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Someone on the CBA Message Board asked: "What's the difference between that and flat-footin' or buck dancing - looks easier than clogging?"

Oh, goody, I get to try to describe dance styles in print... I like a challenge!

Although traditionally many of these words have been used interchangeably, these days the different words are often used to try to distinguish between styles. If you think of dance as evolving or melding from a combination of Irish step-dancing, Northumbrian clog dancing, African-American dance and Native American dance, not to mention individuals' improvisations and innovations, you get a flavor for how varied the various styles can be. Clogging is often used as an overall term to include all of the following styles, or the terms can be combined to give the general idea, as in "traditional flatfoot clogger" or "Appalachian flatfooting buckdancer", etc.

Here is an overly simplified summary:

Clogging: used as an overall term to include all of the following styles. Often used specifically to refer to "precision clogging", rehearsed, choreographed, often performed by teams in set routines. There are team competitions in precision clogging in many states, with costumes and required steps, etc. Performed with tap shoes. Closer to tap dance or Irish step-dance. Includes high kicks and flashy steps aimed to please a viewing audience.

A typical clogging step sounds like "And-uh One And Two, And-uh One And Two":
"Shuffle" with toes of left foot as foot goes out & back, Step on left, touch right ball of foot, Step left.
"Shuffle" right, Step on right, touch/step lightly with left ball of foot, Step right.
Shuffle, Left, ball, Left, Shuffle, Right, ball, Right...etc.

Flatfooting: Traditionally an improvisatory individual dance (rather than team/choreographed). Emphasis is on "playing the tune" with your feet, rhythm & music, rather than for visual impact. Feet are kept close to the ground allowing intricate fast rhythms with minimal effort so you can dance for hours. Flatfooting is sometimes thought of as the "old-time" compared to clogging's "bluegrass".

One typical flatfoot step sounds: "One-ee-and-uh-Two-ee-and-uh One-ee-and-uh-Two-ee-and-uh":
Step left, hit right heel, pull back on left, touch right toe,
Step right, hit left heel, pull back on right, touch left toe.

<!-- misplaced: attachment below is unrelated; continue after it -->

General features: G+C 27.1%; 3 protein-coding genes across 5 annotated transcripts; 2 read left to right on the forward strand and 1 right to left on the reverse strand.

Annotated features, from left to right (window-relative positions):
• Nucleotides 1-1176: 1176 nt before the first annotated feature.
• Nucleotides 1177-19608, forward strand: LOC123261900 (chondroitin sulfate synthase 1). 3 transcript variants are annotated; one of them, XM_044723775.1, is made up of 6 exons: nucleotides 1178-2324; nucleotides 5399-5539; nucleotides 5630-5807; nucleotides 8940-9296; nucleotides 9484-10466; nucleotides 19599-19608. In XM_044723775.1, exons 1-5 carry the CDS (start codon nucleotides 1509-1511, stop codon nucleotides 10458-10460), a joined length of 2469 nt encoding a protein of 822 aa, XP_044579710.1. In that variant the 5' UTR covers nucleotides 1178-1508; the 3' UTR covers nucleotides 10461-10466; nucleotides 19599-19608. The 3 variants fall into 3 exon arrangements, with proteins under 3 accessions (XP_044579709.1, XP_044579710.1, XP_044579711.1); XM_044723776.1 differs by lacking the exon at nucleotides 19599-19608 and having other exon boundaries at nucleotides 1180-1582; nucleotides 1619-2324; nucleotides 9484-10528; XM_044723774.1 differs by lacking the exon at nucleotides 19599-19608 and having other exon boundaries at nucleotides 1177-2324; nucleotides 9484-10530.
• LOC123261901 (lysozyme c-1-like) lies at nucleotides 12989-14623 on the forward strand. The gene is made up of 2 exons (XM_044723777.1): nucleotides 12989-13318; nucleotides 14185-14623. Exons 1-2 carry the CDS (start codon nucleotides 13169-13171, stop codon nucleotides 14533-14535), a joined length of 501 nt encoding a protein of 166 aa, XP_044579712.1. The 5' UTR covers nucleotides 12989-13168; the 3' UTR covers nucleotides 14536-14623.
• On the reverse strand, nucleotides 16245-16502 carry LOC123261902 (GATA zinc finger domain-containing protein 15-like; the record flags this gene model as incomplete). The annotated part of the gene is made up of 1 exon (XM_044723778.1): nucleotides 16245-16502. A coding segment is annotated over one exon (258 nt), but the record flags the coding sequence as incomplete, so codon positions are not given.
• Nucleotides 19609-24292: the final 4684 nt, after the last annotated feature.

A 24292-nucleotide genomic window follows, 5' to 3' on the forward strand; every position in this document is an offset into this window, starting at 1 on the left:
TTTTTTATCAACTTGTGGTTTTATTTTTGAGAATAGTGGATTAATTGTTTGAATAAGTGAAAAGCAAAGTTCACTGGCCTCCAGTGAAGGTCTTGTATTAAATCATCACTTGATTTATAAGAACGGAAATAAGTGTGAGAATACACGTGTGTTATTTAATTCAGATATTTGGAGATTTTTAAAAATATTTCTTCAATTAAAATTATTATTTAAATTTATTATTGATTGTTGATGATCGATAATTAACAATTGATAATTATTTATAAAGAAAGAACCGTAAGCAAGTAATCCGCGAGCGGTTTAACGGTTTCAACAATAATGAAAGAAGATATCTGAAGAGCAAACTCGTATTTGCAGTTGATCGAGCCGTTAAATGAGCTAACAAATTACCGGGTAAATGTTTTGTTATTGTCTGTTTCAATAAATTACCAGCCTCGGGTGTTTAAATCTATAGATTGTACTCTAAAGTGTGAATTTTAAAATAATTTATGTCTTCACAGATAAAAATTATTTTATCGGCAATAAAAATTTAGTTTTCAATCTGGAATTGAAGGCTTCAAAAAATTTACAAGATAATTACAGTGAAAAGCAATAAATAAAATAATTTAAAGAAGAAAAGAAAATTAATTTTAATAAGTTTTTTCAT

Step-heel-pull-toe, Step-heel-pull-toe.

Buckdancing: a very traditional style based on a bent-knee "pull back", sliding, "chug" step. The basic buckdance "chug" described here is actually the basis for the flatfoot step that I described above. It looks a little like running in place, (and, interestingly, is very similar to a step used a lot in Hip Hop dancing).

A typical buckdance step sound: "One And Two And One And Two And".
Step on Right foot, pull it back, Step on the Left foot, pull it back.
Step pull step pull - or - Step chug step chug.
Doing this "chug" step repeatedly on one foot allows you to do lots of fancy-looking variations with the free leg, but the important part is keeping the rhythm going with the foot on the ground.

Note: I have a few ruptured lumbar discs, so I can't dance much right now. If I get my artificial disc replacements soon, and if I heal nicely, I would be THRILLED to teach more clogging/flatfooting/buckdance workshops.

Video clips: (Warning: these are huge files)

1. Basic Clogging step as described above
http://www.banjodancer.com/Video/clogging-basicstep.AVI

2. Basic Buckdance step as described above
http://www.banjodancer.com/Video/buckdance-basicstep.AVI

3. Basic Flatfooting step as described above
http://www.banjodancer.com/Video/flatfooting-basicStep.AVI

4. Simple Clogging steps to music
http://www.banjodancer.com/Video/clogging-withMusic.AVI

5. Simple Buckdance steps to music
http://www.banjodancer.com/Video/buckdance-withMusic.AVI

6. Simple Flatfooting steps to music
http://www.banjodancer.com/Video/flatfoot-withMusic.AVI



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